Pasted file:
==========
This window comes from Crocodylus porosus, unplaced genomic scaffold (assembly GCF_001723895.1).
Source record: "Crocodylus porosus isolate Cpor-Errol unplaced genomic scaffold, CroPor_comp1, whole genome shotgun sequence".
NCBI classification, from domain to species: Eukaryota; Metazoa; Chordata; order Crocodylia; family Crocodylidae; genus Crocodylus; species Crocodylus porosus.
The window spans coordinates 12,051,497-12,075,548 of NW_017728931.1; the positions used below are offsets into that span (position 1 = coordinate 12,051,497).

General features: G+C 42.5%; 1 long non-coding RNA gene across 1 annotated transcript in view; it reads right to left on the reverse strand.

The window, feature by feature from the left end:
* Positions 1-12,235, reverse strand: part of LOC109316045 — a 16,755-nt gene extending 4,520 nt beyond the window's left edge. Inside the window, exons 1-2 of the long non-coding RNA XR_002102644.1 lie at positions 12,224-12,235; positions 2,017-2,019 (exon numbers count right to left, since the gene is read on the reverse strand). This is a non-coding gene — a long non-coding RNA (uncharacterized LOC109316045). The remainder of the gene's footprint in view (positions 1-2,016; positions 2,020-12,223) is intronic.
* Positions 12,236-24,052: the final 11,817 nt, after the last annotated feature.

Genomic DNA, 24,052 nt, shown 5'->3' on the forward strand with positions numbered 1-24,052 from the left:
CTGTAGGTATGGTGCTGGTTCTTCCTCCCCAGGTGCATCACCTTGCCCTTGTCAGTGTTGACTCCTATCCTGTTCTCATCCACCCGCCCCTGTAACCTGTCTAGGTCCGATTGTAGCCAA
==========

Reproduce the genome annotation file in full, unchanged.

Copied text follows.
This window comes from Crocodylus porosus, unplaced genomic scaffold (assembly GCF_001723895.1).
Source record: "Crocodylus porosus isolate Cpor-Errol unplaced genomic scaffold, CroPor_comp1, whole genome shotgun sequence".
NCBI classification, from domain to species: Eukaryota; Metazoa; Chordata; order Crocodylia; family Crocodylidae; genus Crocodylus; species Crocodylus porosus.
The window spans coordinates 12,051,497-12,075,548 of NW_017728931.1; the positions used below are offsets into that span (position 1 = coordinate 12,051,497).

General features: G+C 42.5%; 1 long non-coding RNA gene across 1 annotated transcript in view; it reads right to left on the reverse strand.

The window, feature by feature from the left end:
* Positions 1-12,235, reverse strand: part of LOC109316045 — a 16,755-nt gene extending 4,520 nt beyond the window's left edge. Inside the window, exons 1-2 of the long non-coding RNA XR_002102644.1 lie at positions 12,224-12,235; positions 2,017-2,019 (exon numbers count right to left, since the gene is read on the reverse strand). This is a non-coding gene — a long non-coding RNA (uncharacterized LOC109316045). The remainder of the gene's footprint in view (positions 1-2,016; positions 2,020-12,223) is intronic.
* Positions 12,236-24,052: the final 11,817 nt, after the last annotated feature.

Genomic DNA, 24,052 nt, shown 5'->3' on the forward strand with positions numbered 1-24,052 from the left:
CTGTAGGTATGGTGCTGGTTCTTCCTCCCCAGGTGCATCACCTTGCCCTTGTCAGTGTTGACTCCTATCCTGTTCTCATCCACCCGCCCCTGTAACCTGTCTAGGTCCGATTGTAGCCAA